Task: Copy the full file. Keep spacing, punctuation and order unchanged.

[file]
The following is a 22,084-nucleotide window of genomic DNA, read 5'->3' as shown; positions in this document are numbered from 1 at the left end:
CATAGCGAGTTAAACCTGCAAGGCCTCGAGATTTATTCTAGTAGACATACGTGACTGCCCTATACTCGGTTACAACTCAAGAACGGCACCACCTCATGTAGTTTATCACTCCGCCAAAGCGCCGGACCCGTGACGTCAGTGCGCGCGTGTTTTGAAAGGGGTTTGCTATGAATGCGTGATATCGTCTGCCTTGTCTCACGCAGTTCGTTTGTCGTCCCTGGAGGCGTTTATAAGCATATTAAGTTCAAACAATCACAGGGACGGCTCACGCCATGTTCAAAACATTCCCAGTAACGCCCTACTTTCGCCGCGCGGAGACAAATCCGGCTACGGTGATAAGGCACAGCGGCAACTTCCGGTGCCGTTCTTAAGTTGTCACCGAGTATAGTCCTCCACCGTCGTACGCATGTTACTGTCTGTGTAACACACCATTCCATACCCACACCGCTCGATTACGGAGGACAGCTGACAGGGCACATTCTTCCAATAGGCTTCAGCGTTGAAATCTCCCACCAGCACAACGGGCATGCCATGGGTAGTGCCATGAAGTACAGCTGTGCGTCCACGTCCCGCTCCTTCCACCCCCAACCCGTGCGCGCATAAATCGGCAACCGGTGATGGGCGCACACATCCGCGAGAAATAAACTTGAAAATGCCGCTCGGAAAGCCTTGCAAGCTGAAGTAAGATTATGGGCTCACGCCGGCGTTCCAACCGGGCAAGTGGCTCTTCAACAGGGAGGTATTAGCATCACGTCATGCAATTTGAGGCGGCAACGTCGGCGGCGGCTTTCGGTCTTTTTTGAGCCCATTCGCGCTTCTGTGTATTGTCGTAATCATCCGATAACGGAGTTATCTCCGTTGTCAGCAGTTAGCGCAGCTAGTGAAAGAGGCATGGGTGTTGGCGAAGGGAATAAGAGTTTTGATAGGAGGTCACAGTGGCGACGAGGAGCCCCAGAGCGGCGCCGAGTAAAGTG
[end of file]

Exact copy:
The following is a 22,084-nucleotide window of genomic DNA, read 5'->3' as shown; positions in this document are numbered from 1 at the left end:
CATAGCGAGTTAAACCTGCAAGGCCTCGAGATTTATTCTAGTAGACATACGTGACTGCCCTATACTCGGTTACAACTCAAGAACGGCACCACCTCATGTAGTTTATCACTCCGCCAAAGCGCCGGACCCGTGACGTCAGTGCGCGCGTGTTTTGAAAGGGGTTTGCTATGAATGCGTGATATCGTCTGCCTTGTCTCACGCAGTTCGTTTGTCGTCCCTGGAGGCGTTTATAAGCATATTAAGTTCAAACAATCACAGGGACGGCTCACGCCATGTTCAAAACATTCCCAGTAACGCCCTACTTTCGCCGCGCGGAGACAAATCCGGCTACGGTGATAAGGCACAGCGGCAACTTCCGGTGCCGTTCTTAAGTTGTCACCGAGTATAGTCCTCCACCGTCGTACGCATGTTACTGTCTGTGTAACACACCATTCCATACCCACACCGCTCGATTACGGAGGACAGCTGACAGGGCACATTCTTCCAATAGGCTTCAGCGTTGAAATCTCCCACCAGCACAACGGGCATGCCATGGGTAGTGCCATGAAGTACAGCTGTGCGTCCACGTCCCGCTCCTTCCACCCCCAACCCGTGCGCGCATAAATCGGCAACCGGTGATGGGCGCACACATCCGCGAGAAATAAACTTGAAAATGCCGCTCGGAAAGCCTTGCAAGCTGAAGTAAGATTATGGGCTCACGCCGGCGTTCCAACCGGGCAAGTGGCTCTTCAACAGGGAGGTATTAGCATCACGTCATGCAATTTGAGGCGGCAACGTCGGCGGCGGCTTTCGGTCTTTTTTGAGCCCATTCGCGCTTCTGTGTATTGTCGTAATCATCCGATAACGGAGTTATCTCCGTTGTCAGCAGTTAGCGCAGCTAGTGAAAGAGGCATGGGTGTTGGCGAAGGGAATAAGAGTTTTGATAGGAGGTCACAGTGGCGACGAGGAGCCCCAGAGCGGCGCCGAGTAAAGTG